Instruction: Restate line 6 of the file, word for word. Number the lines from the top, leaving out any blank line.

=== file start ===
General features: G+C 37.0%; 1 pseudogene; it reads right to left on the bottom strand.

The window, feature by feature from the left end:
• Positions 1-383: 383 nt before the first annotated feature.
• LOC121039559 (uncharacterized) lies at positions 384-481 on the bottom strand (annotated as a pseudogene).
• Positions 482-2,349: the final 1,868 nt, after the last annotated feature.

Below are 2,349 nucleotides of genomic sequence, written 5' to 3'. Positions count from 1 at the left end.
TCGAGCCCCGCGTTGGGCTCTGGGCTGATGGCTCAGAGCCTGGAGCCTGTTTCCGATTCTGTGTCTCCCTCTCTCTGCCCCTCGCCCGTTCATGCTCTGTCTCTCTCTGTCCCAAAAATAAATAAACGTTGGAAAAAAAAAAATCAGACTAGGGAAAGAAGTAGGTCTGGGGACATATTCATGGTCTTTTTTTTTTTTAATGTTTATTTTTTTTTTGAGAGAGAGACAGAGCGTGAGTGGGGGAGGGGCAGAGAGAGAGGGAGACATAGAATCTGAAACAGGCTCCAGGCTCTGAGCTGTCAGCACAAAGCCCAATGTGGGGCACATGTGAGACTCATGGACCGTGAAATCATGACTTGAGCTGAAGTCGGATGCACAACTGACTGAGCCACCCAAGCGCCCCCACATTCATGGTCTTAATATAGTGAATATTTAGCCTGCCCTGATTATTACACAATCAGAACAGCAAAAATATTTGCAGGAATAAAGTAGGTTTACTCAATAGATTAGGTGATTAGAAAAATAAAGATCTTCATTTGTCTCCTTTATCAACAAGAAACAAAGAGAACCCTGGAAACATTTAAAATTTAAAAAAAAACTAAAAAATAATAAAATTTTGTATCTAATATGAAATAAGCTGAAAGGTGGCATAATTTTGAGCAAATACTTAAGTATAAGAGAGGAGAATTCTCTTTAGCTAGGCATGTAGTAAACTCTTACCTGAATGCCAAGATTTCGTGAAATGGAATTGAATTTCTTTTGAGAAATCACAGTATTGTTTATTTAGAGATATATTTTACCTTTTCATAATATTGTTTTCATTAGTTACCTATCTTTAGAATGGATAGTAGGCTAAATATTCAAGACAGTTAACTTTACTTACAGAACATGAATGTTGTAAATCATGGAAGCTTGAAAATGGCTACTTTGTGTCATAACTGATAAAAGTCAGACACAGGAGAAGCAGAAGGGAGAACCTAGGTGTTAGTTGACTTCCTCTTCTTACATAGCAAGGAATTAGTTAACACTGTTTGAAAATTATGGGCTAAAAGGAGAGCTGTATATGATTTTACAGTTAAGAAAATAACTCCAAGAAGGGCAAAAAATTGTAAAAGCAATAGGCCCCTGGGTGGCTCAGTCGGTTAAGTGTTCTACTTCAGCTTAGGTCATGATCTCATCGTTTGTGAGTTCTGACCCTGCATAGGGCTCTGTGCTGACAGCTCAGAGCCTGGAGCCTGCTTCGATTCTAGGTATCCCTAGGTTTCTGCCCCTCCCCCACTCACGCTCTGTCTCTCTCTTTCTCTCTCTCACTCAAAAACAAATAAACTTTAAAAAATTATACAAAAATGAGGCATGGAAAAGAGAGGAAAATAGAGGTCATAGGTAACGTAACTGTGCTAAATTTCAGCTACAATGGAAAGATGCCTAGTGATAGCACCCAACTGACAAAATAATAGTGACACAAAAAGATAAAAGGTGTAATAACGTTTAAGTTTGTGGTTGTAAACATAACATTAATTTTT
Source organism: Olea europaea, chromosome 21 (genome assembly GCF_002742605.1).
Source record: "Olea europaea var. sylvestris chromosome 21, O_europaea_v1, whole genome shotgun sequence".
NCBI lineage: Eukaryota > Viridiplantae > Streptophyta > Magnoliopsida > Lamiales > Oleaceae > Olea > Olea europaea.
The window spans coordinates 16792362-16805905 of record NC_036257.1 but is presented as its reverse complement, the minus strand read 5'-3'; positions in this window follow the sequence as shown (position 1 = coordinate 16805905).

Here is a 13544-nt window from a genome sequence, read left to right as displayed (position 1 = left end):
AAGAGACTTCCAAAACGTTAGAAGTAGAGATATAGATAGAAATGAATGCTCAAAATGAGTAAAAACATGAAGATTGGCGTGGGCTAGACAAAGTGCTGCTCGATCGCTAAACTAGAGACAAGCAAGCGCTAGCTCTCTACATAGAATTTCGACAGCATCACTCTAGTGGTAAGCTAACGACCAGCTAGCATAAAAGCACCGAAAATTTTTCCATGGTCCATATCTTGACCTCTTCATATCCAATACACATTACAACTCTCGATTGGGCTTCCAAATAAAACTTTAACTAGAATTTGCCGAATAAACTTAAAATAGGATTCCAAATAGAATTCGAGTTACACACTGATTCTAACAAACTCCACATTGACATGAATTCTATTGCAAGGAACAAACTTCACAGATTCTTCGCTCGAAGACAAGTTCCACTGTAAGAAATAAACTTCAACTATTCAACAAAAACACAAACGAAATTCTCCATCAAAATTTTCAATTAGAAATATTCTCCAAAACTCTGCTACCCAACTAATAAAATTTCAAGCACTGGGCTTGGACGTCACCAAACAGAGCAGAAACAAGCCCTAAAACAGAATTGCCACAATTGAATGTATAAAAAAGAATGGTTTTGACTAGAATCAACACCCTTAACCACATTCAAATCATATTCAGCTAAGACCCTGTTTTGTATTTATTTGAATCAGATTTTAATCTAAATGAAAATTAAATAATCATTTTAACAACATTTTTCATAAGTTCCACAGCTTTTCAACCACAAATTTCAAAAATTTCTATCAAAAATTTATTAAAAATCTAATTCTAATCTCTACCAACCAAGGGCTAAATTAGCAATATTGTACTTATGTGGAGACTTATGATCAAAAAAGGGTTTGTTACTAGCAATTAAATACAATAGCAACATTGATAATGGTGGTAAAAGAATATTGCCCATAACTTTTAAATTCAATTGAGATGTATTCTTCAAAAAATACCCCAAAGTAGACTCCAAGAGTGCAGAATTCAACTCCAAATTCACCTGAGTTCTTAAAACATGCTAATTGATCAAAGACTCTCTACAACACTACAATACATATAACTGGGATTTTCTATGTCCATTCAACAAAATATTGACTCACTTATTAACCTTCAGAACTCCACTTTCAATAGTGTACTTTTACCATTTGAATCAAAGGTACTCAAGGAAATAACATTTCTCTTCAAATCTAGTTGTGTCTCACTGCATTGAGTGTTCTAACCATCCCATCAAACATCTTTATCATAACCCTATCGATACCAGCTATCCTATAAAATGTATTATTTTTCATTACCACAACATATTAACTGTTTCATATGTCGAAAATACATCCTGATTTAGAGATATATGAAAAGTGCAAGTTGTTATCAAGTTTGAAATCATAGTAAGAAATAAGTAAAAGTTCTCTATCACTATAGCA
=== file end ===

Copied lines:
Below are 2,349 nucleotides of genomic sequence, written 5' to 3'. Positions count from 1 at the left end.